14 December 2017

S5M-09362 Bank Branch Closures

The Deputy Presiding Officer (Linda Fabiani): The next item of business is a members’ business debate on motion S5M-09362, in the name of Kate Forbes, on bank branch closures in Scotland. The debate will be concluded without any question being put.

Motion moved,

That the Parliament is deeply concerned by the successive waves of bank branch closures across Scotland in 2017, including the recent announcement that RBS plans to close 62 branches; recognises that, while many customers choose to bank online, not every person or business can access all services in this manner and might have to travel over an hour to their nearest branch; believes that these closures will have the greatest impact on older and vulnerable customers who depend on staff and services in their local branch, cash-based businesses that need to make deposits and withdrawals as locally as possible and rural communities, such as those in Skye, Lochaber and Badenoch, which it believes have been almost abandoned by the banks in recent years, and notes the calls on the banks responsible to improve their customer service to loyal and dependent customers.

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Stewart Stevenson (Banffshire and Buchan Coast) (SNP):

I draw members’ attention to my entry in the register of interests. I remind banks that they do not stand apart from wider society—they exist to serve it, and they depend on its support for their continued existence and their special privileges.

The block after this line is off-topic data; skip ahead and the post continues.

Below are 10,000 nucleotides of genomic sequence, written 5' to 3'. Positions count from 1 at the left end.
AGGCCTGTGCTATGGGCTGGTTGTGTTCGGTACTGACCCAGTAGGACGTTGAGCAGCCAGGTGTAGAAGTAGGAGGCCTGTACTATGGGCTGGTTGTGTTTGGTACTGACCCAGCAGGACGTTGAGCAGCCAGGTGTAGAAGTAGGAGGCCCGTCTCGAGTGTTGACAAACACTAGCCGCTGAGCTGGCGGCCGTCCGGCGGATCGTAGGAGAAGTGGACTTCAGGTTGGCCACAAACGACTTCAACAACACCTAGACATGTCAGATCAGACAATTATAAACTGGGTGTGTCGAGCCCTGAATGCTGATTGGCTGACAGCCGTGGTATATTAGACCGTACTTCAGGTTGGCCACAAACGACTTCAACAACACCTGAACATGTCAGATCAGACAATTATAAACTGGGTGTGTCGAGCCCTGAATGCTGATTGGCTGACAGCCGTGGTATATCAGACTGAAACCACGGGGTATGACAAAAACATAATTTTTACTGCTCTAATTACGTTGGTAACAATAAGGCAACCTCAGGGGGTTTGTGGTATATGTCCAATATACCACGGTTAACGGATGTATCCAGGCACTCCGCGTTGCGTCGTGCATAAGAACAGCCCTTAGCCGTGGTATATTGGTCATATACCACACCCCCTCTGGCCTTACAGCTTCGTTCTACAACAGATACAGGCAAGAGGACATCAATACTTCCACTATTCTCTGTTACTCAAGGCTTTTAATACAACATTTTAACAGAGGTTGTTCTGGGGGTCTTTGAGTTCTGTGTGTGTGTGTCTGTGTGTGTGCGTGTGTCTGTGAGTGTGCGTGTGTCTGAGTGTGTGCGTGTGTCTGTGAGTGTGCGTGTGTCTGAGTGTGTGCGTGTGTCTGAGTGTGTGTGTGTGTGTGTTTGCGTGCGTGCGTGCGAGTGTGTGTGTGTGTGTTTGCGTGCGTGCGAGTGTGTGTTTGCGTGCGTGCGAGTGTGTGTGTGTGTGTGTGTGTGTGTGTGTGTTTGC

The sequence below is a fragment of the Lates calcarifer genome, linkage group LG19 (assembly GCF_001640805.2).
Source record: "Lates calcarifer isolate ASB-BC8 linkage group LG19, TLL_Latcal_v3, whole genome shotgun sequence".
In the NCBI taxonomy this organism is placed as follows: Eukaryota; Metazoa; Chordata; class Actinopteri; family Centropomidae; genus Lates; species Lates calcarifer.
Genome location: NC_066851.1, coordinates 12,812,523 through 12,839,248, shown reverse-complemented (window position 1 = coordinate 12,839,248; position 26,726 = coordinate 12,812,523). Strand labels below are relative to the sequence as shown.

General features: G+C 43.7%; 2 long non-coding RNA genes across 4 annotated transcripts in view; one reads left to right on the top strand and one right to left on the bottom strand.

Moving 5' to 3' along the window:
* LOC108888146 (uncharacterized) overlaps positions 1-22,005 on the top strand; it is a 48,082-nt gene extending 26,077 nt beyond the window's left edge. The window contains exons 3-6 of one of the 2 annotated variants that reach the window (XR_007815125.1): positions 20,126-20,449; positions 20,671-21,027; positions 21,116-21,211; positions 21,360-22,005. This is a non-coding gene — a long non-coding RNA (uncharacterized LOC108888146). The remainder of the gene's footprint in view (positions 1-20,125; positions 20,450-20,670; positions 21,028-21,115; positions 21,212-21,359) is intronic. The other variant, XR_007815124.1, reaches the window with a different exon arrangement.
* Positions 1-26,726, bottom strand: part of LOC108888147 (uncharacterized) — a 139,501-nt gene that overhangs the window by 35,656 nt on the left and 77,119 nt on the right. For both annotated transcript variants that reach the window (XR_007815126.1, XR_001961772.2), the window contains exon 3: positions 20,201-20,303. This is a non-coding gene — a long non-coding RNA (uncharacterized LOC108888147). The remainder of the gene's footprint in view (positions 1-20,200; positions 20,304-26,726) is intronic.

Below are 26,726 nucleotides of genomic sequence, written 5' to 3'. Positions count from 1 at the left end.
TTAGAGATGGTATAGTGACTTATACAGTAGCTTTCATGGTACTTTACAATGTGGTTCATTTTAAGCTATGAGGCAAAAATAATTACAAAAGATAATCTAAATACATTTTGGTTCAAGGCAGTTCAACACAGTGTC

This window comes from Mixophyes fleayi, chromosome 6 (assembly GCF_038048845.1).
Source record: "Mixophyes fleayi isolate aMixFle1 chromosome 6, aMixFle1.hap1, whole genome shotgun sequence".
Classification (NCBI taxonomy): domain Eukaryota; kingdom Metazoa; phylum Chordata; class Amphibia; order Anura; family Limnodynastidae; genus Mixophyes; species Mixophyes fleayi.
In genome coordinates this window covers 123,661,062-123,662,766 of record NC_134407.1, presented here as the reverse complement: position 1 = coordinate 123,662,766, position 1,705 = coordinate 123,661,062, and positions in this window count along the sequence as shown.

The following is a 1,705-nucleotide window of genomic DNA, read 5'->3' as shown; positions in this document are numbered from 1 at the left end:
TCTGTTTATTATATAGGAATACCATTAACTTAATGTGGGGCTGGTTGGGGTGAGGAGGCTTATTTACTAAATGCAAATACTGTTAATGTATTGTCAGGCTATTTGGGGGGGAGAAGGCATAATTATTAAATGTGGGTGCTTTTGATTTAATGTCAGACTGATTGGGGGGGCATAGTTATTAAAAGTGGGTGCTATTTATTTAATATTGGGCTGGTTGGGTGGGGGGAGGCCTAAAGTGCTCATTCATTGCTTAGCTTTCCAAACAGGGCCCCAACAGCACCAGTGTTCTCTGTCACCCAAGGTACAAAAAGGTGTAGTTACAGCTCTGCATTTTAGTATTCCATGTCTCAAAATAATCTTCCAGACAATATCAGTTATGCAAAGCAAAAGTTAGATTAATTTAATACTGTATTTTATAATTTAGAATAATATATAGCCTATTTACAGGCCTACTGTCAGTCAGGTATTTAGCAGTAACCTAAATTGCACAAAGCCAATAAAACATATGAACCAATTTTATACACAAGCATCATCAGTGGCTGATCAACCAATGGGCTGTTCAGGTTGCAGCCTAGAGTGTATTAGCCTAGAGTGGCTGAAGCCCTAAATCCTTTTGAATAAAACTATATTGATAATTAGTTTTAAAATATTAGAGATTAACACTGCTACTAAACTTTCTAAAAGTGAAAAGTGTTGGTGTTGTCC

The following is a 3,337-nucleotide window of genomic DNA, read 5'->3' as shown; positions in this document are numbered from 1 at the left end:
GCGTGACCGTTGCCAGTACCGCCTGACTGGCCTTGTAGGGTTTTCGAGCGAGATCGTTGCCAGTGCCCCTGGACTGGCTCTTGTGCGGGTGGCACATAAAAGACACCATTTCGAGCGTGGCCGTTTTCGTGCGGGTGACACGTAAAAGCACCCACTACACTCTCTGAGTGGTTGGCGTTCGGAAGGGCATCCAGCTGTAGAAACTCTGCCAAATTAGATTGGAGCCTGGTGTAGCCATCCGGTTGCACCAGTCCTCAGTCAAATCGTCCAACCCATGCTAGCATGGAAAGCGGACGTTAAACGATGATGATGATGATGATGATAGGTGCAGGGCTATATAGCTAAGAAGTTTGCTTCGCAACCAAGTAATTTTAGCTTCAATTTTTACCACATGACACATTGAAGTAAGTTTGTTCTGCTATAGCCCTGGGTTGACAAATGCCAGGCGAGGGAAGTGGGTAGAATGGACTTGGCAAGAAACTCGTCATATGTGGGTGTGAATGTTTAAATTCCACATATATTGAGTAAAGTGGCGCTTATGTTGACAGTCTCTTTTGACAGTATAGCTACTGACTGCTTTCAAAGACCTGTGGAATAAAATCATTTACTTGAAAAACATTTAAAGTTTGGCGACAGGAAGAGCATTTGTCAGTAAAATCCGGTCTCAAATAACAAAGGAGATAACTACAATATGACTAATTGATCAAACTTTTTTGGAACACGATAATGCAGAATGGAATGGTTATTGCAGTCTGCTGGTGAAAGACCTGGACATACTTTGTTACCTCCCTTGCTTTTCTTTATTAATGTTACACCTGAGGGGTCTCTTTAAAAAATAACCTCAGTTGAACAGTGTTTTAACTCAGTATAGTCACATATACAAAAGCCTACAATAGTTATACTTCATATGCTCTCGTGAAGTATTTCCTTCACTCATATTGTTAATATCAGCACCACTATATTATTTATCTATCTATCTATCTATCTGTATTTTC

The Bank of Scotland opened its doors in 1695 and drew opprobrium in 1715 when its board backed a Jacobite rebellion. That led to the foundation of the Hanoverian Royal Bank of Scotland and nearly closed the Bank of Scotland. Today, with RBS and others removing branch-based services from communities across Scotland, particularly in Banff in my constituency, there is a significant risk to some banks’ future success.

Banks should set aside short-term financial targets to ensure their long-term survival. They can do so by re-earning the trust and support of local people by being part of communities through having a meaningful physical presence in them. In 1826, the Bank of Scotland manager in Kirkcaldy angered his customer, David Landale, was challenged to a duel, accepted the challenge and lost. The bank lost a manager and could not even take possession of the gun that killed him. Fall out with your customers at your peril! Today’s gun levelled at the banks may merely be metaphorical, but it could be just as deadly.


Stewart Stevenson
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fios ZS is a name registered in Scotland for Stewart Stevenson

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